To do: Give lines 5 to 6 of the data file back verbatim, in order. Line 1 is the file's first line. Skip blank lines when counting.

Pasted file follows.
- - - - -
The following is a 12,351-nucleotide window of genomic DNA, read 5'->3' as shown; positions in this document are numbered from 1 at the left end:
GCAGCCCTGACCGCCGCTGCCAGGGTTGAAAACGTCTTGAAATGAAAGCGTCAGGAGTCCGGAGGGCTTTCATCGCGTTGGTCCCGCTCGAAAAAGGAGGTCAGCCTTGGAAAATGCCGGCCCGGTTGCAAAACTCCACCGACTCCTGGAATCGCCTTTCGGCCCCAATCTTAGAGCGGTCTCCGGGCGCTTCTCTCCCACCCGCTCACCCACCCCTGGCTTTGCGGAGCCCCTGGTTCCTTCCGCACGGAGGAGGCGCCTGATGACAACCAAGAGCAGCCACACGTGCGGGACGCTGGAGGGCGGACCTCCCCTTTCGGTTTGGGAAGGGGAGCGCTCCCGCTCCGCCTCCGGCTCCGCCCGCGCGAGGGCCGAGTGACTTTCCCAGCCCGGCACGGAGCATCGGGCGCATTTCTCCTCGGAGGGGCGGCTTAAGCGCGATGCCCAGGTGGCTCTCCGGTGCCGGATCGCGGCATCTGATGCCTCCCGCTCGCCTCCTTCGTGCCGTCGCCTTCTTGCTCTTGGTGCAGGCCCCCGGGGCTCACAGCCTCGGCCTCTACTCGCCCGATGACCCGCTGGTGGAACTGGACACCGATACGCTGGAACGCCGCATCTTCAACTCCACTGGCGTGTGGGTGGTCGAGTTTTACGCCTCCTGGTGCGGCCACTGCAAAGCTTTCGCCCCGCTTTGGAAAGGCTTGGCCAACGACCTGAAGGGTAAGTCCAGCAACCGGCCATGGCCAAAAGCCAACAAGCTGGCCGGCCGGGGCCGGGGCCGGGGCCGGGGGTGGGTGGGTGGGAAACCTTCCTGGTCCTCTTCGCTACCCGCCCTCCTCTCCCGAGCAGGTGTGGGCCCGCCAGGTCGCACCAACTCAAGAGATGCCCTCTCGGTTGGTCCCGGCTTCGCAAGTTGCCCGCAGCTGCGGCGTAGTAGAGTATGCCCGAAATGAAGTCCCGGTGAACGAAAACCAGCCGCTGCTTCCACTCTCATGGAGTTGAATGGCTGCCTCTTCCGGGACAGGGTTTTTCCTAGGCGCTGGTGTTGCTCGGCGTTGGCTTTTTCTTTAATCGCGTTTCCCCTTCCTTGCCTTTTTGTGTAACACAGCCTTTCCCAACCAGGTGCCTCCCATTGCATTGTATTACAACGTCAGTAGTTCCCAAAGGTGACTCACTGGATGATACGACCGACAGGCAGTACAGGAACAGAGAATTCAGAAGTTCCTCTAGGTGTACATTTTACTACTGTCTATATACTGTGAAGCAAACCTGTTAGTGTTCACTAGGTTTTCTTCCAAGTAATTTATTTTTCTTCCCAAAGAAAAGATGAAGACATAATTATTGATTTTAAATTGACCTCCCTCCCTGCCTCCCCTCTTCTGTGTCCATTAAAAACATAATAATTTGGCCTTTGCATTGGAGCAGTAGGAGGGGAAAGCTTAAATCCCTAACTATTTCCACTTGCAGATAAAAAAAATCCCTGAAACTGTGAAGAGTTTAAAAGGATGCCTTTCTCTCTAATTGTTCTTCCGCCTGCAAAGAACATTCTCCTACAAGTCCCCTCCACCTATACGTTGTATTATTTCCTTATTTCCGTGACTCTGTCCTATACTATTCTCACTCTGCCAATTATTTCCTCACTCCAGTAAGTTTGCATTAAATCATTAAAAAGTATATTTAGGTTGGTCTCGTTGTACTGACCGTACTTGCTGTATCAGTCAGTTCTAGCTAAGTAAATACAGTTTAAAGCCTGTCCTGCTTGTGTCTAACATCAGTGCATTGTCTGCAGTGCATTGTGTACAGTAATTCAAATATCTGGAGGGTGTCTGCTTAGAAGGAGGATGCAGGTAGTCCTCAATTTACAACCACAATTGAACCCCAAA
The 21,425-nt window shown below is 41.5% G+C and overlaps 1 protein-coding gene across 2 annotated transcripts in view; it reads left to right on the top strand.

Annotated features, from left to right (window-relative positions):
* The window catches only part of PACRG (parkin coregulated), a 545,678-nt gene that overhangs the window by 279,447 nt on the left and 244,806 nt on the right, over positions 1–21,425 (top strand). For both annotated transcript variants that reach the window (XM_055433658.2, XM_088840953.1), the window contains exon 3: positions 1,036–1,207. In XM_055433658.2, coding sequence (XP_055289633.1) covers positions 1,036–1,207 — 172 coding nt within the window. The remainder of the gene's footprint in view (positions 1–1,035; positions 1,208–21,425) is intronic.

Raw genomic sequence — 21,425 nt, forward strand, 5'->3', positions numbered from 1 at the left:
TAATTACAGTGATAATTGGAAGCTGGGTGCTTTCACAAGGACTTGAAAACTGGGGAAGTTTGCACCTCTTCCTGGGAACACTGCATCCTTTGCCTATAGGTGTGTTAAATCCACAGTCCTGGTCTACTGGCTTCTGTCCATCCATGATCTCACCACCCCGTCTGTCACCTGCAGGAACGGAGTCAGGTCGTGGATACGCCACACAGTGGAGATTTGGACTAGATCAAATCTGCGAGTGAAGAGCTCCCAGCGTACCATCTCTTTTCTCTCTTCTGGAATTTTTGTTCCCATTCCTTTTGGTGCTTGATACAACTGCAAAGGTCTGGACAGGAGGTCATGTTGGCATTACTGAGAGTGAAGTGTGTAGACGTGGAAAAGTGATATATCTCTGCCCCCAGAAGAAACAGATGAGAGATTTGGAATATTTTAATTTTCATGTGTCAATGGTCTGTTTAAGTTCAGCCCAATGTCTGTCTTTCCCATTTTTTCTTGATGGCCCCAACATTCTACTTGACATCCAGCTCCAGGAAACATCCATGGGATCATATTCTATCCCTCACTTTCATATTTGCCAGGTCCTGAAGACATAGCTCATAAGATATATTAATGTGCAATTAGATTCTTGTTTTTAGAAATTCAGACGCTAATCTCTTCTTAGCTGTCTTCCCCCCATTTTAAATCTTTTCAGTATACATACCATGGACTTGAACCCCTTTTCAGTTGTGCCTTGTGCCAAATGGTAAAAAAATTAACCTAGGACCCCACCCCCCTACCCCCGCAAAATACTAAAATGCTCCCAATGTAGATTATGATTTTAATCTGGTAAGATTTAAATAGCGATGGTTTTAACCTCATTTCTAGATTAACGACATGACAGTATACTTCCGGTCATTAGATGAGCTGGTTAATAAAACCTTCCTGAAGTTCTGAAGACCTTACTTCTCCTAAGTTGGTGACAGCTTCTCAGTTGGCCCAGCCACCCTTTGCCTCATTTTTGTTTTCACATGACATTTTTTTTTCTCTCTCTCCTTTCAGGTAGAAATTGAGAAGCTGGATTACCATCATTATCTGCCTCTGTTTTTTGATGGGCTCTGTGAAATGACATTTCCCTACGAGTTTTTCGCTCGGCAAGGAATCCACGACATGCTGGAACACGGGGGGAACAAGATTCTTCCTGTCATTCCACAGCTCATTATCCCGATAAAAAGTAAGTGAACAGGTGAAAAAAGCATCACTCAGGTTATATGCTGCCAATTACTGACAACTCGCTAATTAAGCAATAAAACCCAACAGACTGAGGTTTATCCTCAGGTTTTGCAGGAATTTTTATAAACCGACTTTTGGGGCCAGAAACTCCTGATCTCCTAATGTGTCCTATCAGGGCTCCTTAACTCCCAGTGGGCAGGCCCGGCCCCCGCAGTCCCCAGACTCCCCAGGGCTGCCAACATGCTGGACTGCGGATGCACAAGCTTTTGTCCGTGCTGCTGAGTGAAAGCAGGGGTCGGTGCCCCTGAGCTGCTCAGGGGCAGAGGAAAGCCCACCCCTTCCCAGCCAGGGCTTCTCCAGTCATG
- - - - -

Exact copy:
* The window catches only part of PACRG (parkin coregulated), a 545,678-nt gene that overhangs the window by 279,447 nt on the left and 244,806 nt on the right, over positions 1–21,425 (top strand). For both annotated transcript variants that reach the window (XM_055433658.2, XM_088840953.1), the window contains exon 3: positions 1,036–1,207. In XM_055433658.2, coding sequence (XP_055289633.1) covers positions 1,036–1,207 — 172 coding nt within the window. The remainder of the gene's footprint in view (positions 1–1,035; positions 1,208–21,425) is intronic.

Raw genomic sequence — 21,425 nt, forward strand, 5'->3', positions numbered from 1 at the left: